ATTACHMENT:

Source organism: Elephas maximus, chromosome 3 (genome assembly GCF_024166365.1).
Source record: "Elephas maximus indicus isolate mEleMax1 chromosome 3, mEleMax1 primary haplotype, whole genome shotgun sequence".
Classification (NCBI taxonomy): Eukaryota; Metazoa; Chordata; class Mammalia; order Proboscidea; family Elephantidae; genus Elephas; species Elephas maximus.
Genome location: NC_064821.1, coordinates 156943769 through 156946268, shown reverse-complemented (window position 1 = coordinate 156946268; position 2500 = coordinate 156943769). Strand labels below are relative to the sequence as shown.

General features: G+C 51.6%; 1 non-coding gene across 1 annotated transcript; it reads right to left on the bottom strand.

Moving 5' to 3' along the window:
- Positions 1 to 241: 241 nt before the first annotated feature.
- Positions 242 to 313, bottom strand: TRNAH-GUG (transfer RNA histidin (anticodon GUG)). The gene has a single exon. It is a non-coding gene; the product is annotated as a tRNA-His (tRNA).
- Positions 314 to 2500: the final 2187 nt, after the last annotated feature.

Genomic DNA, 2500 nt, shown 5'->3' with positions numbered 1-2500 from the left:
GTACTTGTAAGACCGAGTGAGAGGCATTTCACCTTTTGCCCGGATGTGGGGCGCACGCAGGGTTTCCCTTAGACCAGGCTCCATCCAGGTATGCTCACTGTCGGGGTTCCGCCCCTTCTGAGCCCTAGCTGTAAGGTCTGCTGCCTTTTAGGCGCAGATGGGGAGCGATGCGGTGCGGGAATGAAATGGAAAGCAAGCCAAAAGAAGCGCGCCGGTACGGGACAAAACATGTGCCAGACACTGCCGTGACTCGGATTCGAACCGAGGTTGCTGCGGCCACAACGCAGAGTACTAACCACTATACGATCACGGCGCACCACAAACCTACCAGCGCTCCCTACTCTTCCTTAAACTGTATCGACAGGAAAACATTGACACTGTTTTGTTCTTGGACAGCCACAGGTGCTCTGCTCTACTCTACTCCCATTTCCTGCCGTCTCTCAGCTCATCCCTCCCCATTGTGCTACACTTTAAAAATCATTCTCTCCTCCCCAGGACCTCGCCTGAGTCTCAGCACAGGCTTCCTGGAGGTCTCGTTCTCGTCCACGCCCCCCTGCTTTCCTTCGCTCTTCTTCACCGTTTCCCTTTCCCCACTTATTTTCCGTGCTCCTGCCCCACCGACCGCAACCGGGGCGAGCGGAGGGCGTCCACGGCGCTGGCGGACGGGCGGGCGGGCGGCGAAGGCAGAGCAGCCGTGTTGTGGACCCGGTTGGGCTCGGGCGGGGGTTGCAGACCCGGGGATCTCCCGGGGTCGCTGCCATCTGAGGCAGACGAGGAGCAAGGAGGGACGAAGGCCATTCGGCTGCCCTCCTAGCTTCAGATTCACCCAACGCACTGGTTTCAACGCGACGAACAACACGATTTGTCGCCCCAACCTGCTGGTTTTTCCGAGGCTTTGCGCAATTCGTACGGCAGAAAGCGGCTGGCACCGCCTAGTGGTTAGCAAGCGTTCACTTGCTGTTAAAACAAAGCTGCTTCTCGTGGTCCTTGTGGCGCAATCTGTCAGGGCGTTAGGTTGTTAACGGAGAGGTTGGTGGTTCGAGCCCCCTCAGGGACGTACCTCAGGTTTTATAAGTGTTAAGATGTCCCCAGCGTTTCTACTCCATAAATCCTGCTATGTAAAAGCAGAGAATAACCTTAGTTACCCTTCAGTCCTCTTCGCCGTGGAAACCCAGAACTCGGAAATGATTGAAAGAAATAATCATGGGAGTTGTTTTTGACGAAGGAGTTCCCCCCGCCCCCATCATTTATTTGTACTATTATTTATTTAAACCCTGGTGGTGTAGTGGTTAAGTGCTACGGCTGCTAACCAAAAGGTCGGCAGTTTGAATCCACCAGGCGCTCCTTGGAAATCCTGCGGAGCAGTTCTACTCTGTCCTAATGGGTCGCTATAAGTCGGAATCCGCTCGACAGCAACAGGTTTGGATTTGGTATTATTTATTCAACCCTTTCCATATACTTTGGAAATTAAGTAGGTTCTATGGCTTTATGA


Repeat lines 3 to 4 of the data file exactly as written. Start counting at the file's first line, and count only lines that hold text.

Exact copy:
Classification (NCBI taxonomy): Eukaryota; Metazoa; Chordata; class Mammalia; order Proboscidea; family Elephantidae; genus Elephas; species Elephas maximus.
Genome location: NC_064821.1, coordinates 156943769 through 156946268, shown reverse-complemented (window position 1 = coordinate 156946268; position 2500 = coordinate 156943769). Strand labels below are relative to the sequence as shown.